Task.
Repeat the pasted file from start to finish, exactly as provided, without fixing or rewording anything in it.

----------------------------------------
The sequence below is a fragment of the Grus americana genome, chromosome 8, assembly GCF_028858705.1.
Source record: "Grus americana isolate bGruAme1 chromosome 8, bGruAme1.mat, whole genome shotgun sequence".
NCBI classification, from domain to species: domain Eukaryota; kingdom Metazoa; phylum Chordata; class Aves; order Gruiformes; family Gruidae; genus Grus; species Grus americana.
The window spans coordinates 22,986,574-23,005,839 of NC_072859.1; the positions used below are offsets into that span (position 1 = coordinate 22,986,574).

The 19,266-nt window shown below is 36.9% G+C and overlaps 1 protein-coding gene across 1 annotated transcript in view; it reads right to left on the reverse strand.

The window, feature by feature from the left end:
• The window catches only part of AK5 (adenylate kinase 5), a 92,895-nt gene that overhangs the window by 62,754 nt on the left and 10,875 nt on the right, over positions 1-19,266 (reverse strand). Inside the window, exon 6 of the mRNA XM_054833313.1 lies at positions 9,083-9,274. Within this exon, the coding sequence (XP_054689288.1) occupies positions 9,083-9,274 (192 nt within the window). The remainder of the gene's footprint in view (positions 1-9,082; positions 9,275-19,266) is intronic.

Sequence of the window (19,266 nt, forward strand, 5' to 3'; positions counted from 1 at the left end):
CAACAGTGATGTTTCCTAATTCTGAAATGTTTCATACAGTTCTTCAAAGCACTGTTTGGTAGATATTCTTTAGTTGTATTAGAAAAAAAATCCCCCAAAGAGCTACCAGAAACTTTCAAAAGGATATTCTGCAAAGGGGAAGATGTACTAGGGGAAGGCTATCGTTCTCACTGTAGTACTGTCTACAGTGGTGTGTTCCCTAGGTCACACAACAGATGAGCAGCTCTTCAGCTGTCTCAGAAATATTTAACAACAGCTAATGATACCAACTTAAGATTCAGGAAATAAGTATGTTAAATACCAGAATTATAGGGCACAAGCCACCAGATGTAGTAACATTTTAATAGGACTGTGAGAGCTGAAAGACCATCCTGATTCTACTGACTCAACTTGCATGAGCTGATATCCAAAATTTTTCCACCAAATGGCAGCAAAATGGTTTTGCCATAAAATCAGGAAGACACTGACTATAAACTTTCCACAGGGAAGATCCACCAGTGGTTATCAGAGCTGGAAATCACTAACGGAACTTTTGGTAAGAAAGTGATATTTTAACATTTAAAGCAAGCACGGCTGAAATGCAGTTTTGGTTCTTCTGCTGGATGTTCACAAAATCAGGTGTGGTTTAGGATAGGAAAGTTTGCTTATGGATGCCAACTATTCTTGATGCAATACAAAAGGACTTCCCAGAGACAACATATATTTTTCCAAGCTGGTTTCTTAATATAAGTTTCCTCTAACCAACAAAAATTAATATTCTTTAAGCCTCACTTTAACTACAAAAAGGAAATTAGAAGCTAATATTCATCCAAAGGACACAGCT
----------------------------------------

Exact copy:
The sequence below is a fragment of the Grus americana genome, chromosome 8, assembly GCF_028858705.1.
Source record: "Grus americana isolate bGruAme1 chromosome 8, bGruAme1.mat, whole genome shotgun sequence".
NCBI classification, from domain to species: domain Eukaryota; kingdom Metazoa; phylum Chordata; class Aves; order Gruiformes; family Gruidae; genus Grus; species Grus americana.
The window spans coordinates 22,986,574-23,005,839 of NC_072859.1; the positions used below are offsets into that span (position 1 = coordinate 22,986,574).

The 19,266-nt window shown below is 36.9% G+C and overlaps 1 protein-coding gene across 1 annotated transcript in view; it reads right to left on the reverse strand.

The window, feature by feature from the left end:
• The window catches only part of AK5 (adenylate kinase 5), a 92,895-nt gene that overhangs the window by 62,754 nt on the left and 10,875 nt on the right, over positions 1-19,266 (reverse strand). Inside the window, exon 6 of the mRNA XM_054833313.1 lies at positions 9,083-9,274. Within this exon, the coding sequence (XP_054689288.1) occupies positions 9,083-9,274 (192 nt within the window). The remainder of the gene's footprint in view (positions 1-9,082; positions 9,275-19,266) is intronic.

Sequence of the window (19,266 nt, forward strand, 5' to 3'; positions counted from 1 at the left end):
CAACAGTGATGTTTCCTAATTCTGAAATGTTTCATACAGTTCTTCAAAGCACTGTTTGGTAGATATTCTTTAGTTGTATTAGAAAAAAAATCCCCCAAAGAGCTACCAGAAACTTTCAAAAGGATATTCTGCAAAGGGGAAGATGTACTAGGGGAAGGCTATCGTTCTCACTGTAGTACTGTCTACAGTGGTGTGTTCCCTAGGTCACACAACAGATGAGCAGCTCTTCAGCTGTCTCAGAAATATTTAACAACAGCTAATGATACCAACTTAAGATTCAGGAAATAAGTATGTTAAATACCAGAATTATAGGGCACAAGCCACCAGATGTAGTAACATTTTAATAGGACTGTGAGAGCTGAAAGACCATCCTGATTCTACTGACTCAACTTGCATGAGCTGATATCCAAAATTTTTCCACCAAATGGCAGCAAAATGGTTTTGCCATAAAATCAGGAAGACACTGACTATAAACTTTCCACAGGGAAGATCCACCAGTGGTTATCAGAGCTGGAAATCACTAACGGAACTTTTGGTAAGAAAGTGATATTTTAACATTTAAAGCAAGCACGGCTGAAATGCAGTTTTGGTTCTTCTGCTGGATGTTCACAAAATCAGGTGTGGTTTAGGATAGGAAAGTTTGCTTATGGATGCCAACTATTCTTGATGCAATACAAAAGGACTTCCCAGAGACAACATATATTTTTCCAAGCTGGTTTCTTAATATAAGTTTCCTCTAACCAACAAAAATTAATATTCTTTAAGCCTCACTTTAACTACAAAAAGGAAATTAGAAGCTAATATTCATCCAAAGGACACAGCT